Do you know what happens to body fat when you lose weight?
Many nutritionists, physicians, physical trainers and people who should know better think lost weight leaves our bodies as heat, gets converted into muscle or passed out in the feces. But it largely leaves the body in the form of carbon dioxide exhaled from our lungs, according to an article in the British Medical Journal.
Losing weigh requires unlocking the carbon stored in fat cells, and lungs “are the primary excretory organ for fat,” wrote Ruben Meerman and Andrew J. Brown of Australia’s University of New South Wales.
Someone setting a goal of losing weight without losing lean muscle is, in effect, planning to metabolize the triglycerides stored in the adipocytes, or fat cells. Chemically speaking, triglycerides must be oxidized, or broken down into their component parts. Oxidizing 10 kilograms of fat will take 29 kilograms of inhaled oxygen, and will produce 28 kilograms of carbon dioxide and 11 kilograms of water.
The researchers estimate that an average person loses at least 200 grams of carbon every day, roughly a third of that as we sleep.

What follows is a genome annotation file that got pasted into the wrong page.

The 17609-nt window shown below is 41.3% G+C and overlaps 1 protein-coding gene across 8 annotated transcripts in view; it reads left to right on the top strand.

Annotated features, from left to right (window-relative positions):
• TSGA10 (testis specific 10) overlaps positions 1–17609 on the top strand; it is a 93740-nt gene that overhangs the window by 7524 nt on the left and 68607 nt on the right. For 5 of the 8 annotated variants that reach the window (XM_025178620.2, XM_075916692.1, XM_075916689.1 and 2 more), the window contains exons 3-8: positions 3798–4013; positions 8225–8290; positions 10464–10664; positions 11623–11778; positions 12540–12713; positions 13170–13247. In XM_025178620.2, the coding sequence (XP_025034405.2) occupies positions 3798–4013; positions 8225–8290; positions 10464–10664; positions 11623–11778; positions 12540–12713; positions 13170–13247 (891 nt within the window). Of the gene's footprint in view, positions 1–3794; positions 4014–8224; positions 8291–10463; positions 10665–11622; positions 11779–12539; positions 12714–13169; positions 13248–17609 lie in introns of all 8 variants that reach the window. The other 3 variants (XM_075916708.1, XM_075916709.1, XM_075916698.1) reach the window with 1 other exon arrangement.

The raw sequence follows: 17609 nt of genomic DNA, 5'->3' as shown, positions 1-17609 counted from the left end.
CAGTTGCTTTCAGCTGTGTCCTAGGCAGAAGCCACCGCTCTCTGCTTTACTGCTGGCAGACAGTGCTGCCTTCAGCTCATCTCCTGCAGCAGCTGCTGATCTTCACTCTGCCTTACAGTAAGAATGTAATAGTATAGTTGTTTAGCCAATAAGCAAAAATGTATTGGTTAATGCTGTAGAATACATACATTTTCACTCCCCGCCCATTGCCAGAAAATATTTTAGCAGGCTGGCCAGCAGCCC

An additional 40 grams of carbon are removed from the body by replacing one hour of rest with moderate-intensity exercise, such as jogging.
Can simply breathing more cause weight loss? Of course it’s not that easy. You need to balance what you eat against what you burn off and exhale.
“Losing weight requires unlocking the carbon stored in fat cells, thus reinforcing that often heard refrain of ‘Eat less, move more,’ ” the authors wrote. They said the “widespread misconceptions” about weight loss show the biochemistry of the process ought to be taught in schools.
Los Angeles Times